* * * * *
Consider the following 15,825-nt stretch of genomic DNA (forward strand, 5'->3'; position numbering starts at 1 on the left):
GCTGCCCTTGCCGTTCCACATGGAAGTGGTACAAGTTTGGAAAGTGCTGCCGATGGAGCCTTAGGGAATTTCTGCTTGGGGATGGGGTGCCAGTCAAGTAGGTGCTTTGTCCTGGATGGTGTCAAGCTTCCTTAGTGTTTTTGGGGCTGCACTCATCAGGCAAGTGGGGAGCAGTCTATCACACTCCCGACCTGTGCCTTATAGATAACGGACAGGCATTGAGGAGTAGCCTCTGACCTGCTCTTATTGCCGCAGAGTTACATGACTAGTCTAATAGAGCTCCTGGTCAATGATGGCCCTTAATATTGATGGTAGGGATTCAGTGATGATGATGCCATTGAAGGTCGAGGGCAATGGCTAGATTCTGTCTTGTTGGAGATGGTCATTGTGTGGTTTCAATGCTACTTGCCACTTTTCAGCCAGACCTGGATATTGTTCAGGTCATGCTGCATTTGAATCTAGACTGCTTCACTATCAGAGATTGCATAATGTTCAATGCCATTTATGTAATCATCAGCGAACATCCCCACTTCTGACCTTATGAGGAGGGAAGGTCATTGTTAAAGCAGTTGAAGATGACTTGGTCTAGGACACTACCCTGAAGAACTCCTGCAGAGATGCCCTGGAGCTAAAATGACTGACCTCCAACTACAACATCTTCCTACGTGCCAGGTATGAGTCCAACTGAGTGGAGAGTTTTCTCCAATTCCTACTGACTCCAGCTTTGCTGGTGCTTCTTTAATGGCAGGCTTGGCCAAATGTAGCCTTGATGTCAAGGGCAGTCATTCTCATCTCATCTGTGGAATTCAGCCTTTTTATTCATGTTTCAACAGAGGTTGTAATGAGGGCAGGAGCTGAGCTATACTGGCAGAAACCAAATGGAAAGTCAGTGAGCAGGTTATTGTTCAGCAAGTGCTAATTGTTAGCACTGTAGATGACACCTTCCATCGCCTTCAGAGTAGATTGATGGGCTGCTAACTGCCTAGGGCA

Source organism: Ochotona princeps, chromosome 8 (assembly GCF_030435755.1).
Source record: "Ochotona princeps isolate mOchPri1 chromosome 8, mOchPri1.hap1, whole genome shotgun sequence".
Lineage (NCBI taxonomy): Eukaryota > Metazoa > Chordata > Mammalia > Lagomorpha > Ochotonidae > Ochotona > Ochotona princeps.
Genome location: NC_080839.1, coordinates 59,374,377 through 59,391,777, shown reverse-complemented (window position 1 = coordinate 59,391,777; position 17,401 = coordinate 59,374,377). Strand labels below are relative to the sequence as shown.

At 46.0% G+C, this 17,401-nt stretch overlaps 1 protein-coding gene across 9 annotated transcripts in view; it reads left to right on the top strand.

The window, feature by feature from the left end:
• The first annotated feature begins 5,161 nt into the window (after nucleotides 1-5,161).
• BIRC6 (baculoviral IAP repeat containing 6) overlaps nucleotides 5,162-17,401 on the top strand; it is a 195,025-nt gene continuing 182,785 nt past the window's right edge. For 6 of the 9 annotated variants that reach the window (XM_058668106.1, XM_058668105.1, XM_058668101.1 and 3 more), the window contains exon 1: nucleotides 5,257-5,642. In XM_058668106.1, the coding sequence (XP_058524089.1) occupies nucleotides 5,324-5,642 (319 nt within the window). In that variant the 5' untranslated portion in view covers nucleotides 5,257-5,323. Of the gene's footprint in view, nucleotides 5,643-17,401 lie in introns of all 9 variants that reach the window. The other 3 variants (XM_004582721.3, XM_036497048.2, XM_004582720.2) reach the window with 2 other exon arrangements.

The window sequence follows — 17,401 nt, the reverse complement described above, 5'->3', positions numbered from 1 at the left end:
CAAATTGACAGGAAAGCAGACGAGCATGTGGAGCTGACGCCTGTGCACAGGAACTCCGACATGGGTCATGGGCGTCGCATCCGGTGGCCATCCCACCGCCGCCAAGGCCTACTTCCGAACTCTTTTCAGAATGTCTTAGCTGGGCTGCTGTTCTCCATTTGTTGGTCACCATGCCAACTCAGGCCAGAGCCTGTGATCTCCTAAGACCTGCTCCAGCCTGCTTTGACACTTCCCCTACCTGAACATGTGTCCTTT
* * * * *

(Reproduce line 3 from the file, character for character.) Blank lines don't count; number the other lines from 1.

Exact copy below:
Source organism: Ochotona princeps, chromosome 8 (assembly GCF_030435755.1).